Proteobactin and a yersiniabactin-related siderophore mediate iron acquisition in Proteus mirabilis
Article first published online: 17 AUG 2010
© 2010 Blackwell Publishing Ltd
Volume 78, Issue 1, pages 138–157, October 2010
How to Cite
Himpsl, S. D., Pearson, M. M., Arewång, C. J., Nusca, T. D., Sherman, D. H. and Mobley, H. L. T. (2010), Proteobactin and a yersiniabactin-related siderophore mediate iron acquisition in Proteus mirabilis. Molecular Microbiology, 78: 138–157. doi: 10.1111/j.1365-2958.2010.07317.x
- Issue published online: 24 SEP 2010
- Article first published online: 17 AUG 2010
- Accepted manuscript online: 12 AUG 2010 12:00AM EST
- Accepted 20 July, 2010.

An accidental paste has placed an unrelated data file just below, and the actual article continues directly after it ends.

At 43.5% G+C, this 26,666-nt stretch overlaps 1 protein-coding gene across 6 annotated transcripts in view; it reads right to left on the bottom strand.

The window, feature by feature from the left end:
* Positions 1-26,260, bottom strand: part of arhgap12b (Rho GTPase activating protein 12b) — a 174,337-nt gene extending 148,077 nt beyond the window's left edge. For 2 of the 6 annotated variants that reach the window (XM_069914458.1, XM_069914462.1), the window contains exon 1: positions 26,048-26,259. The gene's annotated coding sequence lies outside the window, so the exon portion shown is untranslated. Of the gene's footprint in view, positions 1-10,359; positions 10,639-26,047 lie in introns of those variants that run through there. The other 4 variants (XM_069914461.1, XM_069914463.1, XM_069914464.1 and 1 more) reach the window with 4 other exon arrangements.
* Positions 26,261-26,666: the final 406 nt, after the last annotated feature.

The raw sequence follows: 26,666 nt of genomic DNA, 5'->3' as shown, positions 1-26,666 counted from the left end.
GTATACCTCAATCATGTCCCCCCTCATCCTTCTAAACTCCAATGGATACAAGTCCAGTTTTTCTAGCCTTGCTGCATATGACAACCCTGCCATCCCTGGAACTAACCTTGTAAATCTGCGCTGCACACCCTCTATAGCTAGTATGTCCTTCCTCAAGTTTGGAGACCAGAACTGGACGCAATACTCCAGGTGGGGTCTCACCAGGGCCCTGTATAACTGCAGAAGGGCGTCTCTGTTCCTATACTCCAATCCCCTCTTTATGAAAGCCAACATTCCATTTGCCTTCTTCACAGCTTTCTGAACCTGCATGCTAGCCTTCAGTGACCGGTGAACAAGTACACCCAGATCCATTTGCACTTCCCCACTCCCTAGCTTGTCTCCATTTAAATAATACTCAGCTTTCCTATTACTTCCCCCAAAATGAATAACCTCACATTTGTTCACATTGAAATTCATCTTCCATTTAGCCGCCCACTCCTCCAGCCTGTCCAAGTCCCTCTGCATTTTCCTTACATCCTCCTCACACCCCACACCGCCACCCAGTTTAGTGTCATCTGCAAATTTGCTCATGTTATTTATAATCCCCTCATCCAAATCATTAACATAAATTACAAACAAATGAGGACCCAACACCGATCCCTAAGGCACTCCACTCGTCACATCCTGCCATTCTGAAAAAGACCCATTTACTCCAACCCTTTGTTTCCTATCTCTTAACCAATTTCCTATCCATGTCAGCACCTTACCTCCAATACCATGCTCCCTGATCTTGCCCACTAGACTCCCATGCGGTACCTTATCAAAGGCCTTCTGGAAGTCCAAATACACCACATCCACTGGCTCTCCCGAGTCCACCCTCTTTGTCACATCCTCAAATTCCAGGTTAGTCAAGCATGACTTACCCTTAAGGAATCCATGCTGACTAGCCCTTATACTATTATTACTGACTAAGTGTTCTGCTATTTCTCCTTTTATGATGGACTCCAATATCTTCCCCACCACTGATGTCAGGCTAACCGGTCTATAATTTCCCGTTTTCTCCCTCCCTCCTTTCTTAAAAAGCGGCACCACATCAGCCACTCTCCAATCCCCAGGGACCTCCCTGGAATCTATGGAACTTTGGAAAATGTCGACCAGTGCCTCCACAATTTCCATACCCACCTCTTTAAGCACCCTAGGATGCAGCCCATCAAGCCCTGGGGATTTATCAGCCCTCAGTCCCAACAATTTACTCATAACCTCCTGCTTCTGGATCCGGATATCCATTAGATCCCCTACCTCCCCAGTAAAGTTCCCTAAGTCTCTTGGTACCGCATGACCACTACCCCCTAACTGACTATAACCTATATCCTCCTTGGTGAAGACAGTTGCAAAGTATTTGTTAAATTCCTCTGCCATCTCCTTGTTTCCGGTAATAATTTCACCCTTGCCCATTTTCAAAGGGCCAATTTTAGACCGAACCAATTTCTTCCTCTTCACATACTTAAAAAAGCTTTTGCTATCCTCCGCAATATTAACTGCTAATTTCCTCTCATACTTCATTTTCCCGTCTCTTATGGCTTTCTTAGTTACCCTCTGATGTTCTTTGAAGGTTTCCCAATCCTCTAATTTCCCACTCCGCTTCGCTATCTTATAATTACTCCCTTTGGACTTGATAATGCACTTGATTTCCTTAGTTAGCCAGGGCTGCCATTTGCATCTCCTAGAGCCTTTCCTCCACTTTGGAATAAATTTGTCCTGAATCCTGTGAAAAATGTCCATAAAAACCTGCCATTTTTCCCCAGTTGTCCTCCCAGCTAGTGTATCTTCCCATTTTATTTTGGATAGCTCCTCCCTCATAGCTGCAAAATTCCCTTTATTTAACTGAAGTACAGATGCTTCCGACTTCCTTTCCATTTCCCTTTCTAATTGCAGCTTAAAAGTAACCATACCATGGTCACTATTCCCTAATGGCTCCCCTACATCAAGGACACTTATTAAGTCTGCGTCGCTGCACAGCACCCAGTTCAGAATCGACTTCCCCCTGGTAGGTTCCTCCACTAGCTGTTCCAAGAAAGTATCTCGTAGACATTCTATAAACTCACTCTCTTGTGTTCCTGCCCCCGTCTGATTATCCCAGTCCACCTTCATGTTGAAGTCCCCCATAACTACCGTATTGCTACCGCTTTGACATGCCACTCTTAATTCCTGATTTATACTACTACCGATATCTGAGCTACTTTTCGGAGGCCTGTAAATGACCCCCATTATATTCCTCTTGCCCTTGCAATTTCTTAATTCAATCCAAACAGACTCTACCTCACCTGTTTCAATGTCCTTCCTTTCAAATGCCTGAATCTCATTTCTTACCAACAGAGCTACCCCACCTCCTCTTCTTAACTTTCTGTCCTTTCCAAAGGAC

Proteus mirabilis causes complicated urinary tract infections (UTIs). While the urinary tract is an iron-limiting environment, iron acquisition remains poorly characterized for this uropathogen. Microarray analysis of P. mirabilis HI4320 cultured under iron limitation identified 45 significantly upregulated genes (P ≤ 0.05) that represent 21 putative iron-regulated systems. Two gene clusters, PMI0229-0239 and PMI2596-2605, encode putative siderophore systems. PMI0229-0239 encodes a non-ribosomal peptide synthetase-independent siderophore system for producing a novel siderophore, proteobactin. PMI2596-2605 are contained within the high-pathogenicity island, originally described in Yersinia pestis, and encodes proteins with apparent homology and organization to those involved in yersiniabactin production and uptake. Cross-feeding and biochemical analysis shows that P. mirabilis is unable to utilize or produce yersiniabactin, suggesting that this yersiniabactin-related locus is functionally distinct. Only disruption of both systems resulted in an in vitro iron-chelating defect; demonstrating production and iron-chelating activity for both siderophores. These findings clearly show that proteobactin and the yersiniabactin-related siderophore function as iron acquisition systems. Despite the activity of both siderophores, only mutants lacking the yersiniabactin-related siderophore have reduced fitness in vivo. The fitness requirement for the yersiniabactin-related siderophore during UTI shows, for the first time, the importance of siderophore production in vivo for P. mirabilis.